The HIPSS study protocol, informed consent and data collections forms were reviewed and approved by the University of KwaZulu-Natal Biomedical Research Ethics Committee (BF269/13), KwaZulu-Natal Provincial Department of Health (HRKM 08/14) and the Associate Director of Science of the Centre for Global Health (CGH) at the United States Centre for Disease Control and Prevention (CDC) in Atlanta, United States of America (CGH 2014–080).
Written informed consent was obtained from participants 18 years and older and parental/guardian /caregiver consent for participants 15 to <18 years of age and individual assent from participants 15 to <18 years of age for study participation. A separate written informed consent was obtained for long term sample storage for confirmation of any discrepant or uncertain results and for future testing if indicated. Each participant was assigned a unique study participant identification number so that their personal data or laboratory results could not be linked to any personal identifiers such as name.
Of the 3518 AGYW who were HIV-negative at the time of enrolment, 2710 (77.0%) completed a follow-visit with a median follow-up time of 17 [(Interquartile range (IQR) 15–21] months. A total of 163 of the 2710 AGYW seroconverted during follow-up resulting in an incidence rate of 3.92 (95% CI: 3.27–4.69) per 100 person-years, and an incidence rate for AGYW aged 15–19 and 20–24 years of 3.74 (95% CI: 2.87–4.86) and 4.13 (95% CI: 3.20–5.33) per 100 person-years respectively (Table 1).
HIV incidence rates for various sub-groups of AGYW are reported in Table 1. Among those who reported never having had sex at enrolment, HIV incidence was 1.71 (95% CI: 1.12–2.60) per 100 person-years. Among AGYW below the age of 18, 11.8% reported being orphans, with an estimated incidence rate of 9.23 (95% CI: 3.86–22.17) per 100 person-years. Most AGYW aged 15–19 years (91.9%) indicated receiving emotional, informational and/or financial support from at least one family member in the 12 months leading up to enrolment in the study. Among those that did not receive this support, HIV incidence was 10.40 (95% CI: 5.67–19.09) per 100 person-years compared to 3.17 (95% CI: 2.38–4.21) among those who did. Almost a third of AGYW aged 20-24-year-olds had not yet completed secondary school although their age exceeded the age-norm of secondary schools. Among them, the HIV incidence rate was 5.94 (95% CI: 3.96–8.89) per 100 person-years. Just under 2% (n = 48) of all AGYW reported knowingly having had sex with an individual who was HIV positive and not on ART and of these AGYW, 25% (n = 12) seroconverted during follow-up.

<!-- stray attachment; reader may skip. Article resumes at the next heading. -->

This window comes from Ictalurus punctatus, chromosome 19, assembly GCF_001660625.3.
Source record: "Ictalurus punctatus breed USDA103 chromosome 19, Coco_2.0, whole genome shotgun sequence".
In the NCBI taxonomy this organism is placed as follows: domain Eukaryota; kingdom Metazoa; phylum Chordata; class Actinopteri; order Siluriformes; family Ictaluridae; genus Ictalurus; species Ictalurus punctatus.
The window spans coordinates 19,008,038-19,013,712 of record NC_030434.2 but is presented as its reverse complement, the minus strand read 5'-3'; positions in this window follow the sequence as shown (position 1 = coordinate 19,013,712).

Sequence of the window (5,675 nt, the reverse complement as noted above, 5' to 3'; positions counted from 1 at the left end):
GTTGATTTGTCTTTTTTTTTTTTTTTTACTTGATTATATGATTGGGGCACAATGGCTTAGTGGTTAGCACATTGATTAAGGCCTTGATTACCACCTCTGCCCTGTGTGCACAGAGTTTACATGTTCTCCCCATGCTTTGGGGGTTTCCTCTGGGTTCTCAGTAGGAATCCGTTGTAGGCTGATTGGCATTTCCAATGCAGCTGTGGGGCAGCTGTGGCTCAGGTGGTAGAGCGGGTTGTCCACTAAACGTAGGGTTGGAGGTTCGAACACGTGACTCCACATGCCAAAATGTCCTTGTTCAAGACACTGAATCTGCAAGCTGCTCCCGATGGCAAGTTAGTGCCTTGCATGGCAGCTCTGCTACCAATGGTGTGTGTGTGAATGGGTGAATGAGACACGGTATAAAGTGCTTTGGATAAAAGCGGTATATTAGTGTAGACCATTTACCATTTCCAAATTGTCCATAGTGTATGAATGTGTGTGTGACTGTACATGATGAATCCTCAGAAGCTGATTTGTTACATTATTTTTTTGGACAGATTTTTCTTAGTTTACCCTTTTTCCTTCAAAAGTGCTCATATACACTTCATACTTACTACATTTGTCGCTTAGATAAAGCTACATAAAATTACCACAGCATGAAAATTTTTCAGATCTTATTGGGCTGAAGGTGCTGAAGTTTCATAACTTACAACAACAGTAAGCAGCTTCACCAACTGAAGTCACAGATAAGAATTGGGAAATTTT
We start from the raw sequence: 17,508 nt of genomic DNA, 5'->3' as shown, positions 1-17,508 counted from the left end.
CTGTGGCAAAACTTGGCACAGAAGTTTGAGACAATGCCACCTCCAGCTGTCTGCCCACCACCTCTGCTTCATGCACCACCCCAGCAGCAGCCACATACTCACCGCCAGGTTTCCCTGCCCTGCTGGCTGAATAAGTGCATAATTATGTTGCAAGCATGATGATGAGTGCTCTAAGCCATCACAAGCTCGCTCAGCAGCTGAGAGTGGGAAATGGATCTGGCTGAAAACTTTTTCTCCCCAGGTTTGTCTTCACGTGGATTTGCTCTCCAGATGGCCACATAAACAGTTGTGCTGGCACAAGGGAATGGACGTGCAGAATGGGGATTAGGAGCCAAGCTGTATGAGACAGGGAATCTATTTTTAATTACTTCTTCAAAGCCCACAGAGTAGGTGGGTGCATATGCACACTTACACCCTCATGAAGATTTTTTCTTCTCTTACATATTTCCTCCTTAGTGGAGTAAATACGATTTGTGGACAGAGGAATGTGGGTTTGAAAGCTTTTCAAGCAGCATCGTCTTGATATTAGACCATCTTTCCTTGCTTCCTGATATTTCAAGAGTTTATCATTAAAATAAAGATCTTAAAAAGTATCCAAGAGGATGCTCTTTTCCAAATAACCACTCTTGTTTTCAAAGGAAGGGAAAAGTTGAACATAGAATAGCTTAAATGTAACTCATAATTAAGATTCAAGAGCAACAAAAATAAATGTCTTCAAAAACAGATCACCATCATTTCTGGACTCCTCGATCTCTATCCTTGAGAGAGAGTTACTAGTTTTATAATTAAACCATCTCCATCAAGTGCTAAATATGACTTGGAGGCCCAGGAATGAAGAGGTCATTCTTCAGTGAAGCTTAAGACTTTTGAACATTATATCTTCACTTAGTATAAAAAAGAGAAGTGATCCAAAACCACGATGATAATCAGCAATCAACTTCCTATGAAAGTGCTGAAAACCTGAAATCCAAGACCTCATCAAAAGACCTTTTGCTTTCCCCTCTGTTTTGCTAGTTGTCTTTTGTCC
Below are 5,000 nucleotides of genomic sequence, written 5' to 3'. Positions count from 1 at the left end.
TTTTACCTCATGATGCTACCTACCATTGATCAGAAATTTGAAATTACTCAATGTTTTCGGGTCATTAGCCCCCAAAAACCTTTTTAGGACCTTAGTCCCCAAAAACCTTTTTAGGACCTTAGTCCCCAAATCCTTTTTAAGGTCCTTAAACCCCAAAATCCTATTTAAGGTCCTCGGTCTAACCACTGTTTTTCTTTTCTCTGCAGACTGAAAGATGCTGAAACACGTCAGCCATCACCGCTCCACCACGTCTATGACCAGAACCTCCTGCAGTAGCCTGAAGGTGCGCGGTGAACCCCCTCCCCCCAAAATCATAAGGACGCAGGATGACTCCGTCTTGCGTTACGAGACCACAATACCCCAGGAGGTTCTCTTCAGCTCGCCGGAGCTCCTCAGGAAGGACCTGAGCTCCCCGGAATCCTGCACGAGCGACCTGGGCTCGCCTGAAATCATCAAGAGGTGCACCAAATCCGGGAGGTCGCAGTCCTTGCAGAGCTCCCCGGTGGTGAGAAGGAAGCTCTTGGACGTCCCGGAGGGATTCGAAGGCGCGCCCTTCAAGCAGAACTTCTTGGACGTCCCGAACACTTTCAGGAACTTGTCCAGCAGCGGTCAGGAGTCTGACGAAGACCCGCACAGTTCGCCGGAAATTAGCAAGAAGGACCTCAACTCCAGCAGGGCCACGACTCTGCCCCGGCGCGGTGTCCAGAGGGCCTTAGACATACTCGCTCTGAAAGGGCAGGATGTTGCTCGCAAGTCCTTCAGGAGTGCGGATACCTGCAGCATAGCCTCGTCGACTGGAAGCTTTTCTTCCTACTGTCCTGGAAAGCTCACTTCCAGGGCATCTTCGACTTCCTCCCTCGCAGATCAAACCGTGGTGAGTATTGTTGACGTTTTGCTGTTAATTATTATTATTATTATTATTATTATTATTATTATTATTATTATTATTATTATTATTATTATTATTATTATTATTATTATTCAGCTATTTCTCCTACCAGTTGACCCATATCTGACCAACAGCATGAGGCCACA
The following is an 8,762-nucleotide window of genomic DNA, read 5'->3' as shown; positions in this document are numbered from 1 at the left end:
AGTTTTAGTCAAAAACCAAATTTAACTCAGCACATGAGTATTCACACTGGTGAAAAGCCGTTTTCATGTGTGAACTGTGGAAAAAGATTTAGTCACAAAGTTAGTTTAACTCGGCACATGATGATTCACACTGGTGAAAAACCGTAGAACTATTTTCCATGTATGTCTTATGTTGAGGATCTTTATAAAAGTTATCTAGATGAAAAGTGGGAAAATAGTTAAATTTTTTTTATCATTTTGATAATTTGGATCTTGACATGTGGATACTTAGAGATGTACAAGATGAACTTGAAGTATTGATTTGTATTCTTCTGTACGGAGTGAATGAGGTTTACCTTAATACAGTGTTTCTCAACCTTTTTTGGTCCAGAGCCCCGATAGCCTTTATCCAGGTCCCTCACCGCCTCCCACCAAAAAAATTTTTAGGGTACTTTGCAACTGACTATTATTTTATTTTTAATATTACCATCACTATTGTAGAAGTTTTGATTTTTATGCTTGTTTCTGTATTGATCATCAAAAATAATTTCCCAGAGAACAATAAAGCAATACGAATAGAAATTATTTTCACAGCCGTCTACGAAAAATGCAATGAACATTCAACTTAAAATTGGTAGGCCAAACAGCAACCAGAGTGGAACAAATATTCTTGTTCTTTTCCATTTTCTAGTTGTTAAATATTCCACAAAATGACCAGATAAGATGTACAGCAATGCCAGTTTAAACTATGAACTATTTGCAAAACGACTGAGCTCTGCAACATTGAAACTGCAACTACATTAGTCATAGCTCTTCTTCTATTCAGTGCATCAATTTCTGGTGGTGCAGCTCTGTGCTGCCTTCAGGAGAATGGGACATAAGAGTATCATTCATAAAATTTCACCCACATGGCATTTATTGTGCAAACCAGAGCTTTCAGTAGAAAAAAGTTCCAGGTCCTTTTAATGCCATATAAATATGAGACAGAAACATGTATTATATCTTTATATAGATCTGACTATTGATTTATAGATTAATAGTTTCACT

Compared to those with follow-up data, HIV-negative AGYW who were not available for follow-up (n = 808, 23.0%) were more likely to be aged between 20 and 24 (48.2% versus 54.7%) and reside in a rural area (51.7% versus 76.6%). However, the two groups were comparable with respect to education levels, household income, number of lifetime sexual partnerships and STI status at baseline.
Association between proximate determinants and HIV
The results from bivariable and multivariable models predicting the association between proximate determinants and HIV incidence are shown in Table 2. AGYW who did not report having sex in the 12 months preceding follow-up (n = 852) were excluded from the multivariable analysis as they did not have sexual behaviour data. Among AGYW aged 15–19 years, an increase in the number of lifetime partners reported at enrolment was associated with an increase in HIV incidence (adjusted hazard ratio (aHR): 1.15 (95% CI: 1.01–1.31)). Reporting having a circumcised partner was protective against HIV (aHR = 0.5 (95% CI: 0.27–0.94)) and reporting one or more partners who were thought or known to be HIV positive and not on ART was associated with higher HIV risk (aHR = 6.21 (95% CI: 2.56–15.06)). In bivariable models, an increase in the age of the AGYW’s partner was associated with an increase in HIV incidence (HR = 1.06 (95% CI: 1–1.11)). However, this effect was not significant after controlling for other proximate determinants.
Among AGYW aged 20–24 years, those who reported 2 or more partners in the 12 months preceding their follow-up visit were at higher risk of acquiring HIV than those who only reported having 1 partner over that period (aHR: 2.85 (95% CI: 1.36–5.97)). HIV incidence was also higher among those who reported inconsistent condom use (aHR = 3.01 (95% CI: 1.14–7.96)) and having had sex with a partner who was thought or known to be HIV positive and not on ART (aHR = 7.75 (95% CI: 3.06–19.66)).
Association between underlying determinants and HIV